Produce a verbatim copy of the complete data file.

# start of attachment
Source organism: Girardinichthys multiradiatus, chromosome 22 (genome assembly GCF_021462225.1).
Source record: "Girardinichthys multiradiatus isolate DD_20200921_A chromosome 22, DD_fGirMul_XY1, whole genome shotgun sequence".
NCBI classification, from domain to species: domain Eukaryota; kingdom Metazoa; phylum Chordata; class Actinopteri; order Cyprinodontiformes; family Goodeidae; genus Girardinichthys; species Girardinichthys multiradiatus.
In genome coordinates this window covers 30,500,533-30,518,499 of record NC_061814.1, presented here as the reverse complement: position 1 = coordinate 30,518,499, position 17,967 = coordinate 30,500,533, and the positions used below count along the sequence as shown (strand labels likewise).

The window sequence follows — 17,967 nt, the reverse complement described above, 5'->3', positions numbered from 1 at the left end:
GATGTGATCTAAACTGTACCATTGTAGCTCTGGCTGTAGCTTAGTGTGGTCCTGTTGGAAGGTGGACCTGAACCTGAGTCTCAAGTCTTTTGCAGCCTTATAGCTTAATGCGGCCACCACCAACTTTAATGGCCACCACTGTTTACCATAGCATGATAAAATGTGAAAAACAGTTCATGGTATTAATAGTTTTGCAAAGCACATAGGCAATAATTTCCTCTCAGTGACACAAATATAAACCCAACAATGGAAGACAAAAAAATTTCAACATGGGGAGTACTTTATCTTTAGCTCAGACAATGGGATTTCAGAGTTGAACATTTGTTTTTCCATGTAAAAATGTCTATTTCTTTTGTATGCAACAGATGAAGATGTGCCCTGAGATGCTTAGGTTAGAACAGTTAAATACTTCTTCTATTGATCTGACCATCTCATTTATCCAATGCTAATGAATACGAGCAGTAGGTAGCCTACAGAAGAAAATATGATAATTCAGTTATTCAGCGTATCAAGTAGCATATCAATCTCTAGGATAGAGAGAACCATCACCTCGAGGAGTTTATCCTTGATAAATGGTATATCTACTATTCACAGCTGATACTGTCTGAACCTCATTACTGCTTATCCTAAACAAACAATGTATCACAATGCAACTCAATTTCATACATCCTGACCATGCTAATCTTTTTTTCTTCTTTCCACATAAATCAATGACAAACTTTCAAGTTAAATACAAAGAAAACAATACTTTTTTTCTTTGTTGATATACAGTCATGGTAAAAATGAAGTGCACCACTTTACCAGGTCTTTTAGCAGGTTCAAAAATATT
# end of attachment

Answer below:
Source organism: Girardinichthys multiradiatus, chromosome 22 (genome assembly GCF_021462225.1).
Source record: "Girardinichthys multiradiatus isolate DD_20200921_A chromosome 22, DD_fGirMul_XY1, whole genome shotgun sequence".
NCBI classification, from domain to species: domain Eukaryota; kingdom Metazoa; phylum Chordata; class Actinopteri; order Cyprinodontiformes; family Goodeidae; genus Girardinichthys; species Girardinichthys multiradiatus.
In genome coordinates this window covers 30,500,533-30,518,499 of record NC_061814.1, presented here as the reverse complement: position 1 = coordinate 30,518,499, position 17,967 = coordinate 30,500,533, and the positions used below count along the sequence as shown (strand labels likewise).

The window sequence follows — 17,967 nt, the reverse complement described above, 5'->3', positions numbered from 1 at the left end:
GATGTGATCTAAACTGTACCATTGTAGCTCTGGCTGTAGCTTAGTGTGGTCCTGTTGGAAGGTGGACCTGAACCTGAGTCTCAAGTCTTTTGCAGCCTTATAGCTTAATGCGGCCACCACCAACTTTAATGGCCACCACTGTTTACCATAGCATGATAAAATGTGAAAAACAGTTCATGGTATTAATAGTTTTGCAAAGCACATAGGCAATAATTTCCTCTCAGTGACACAAATATAAACCCAACAATGGAAGACAAAAAAATTTCAACATGGGGAGTACTTTATCTTTAGCTCAGACAATGGGATTTCAGAGTTGAACATTTGTTTTTCCATGTAAAAATGTCTATTTCTTTTGTATGCAACAGATGAAGATGTGCCCTGAGATGCTTAGGTTAGAACAGTTAAATACTTCTTCTATTGATCTGACCATCTCATTTATCCAATGCTAATGAATACGAGCAGTAGGTAGCCTACAGAAGAAAATATGATAATTCAGTTATTCAGCGTATCAAGTAGCATATCAATCTCTAGGATAGAGAGAACCATCACCTCGAGGAGTTTATCCTTGATAAATGGTATATCTACTATTCACAGCTGATACTGTCTGAACCTCATTACTGCTTATCCTAAACAAACAATGTATCACAATGCAACTCAATTTCATACATCCTGACCATGCTAATCTTTTTTTCTTCTTTCCACATAAATCAATGACAAACTTTCAAGTTAAATACAAAGAAAACAATACTTTTTTTCTTTGTTGATATACAGTCATGGTAAAAATGAAGTGCACCACTTTACCAGGTCTTTTAGCAGGTTCAAAAATATT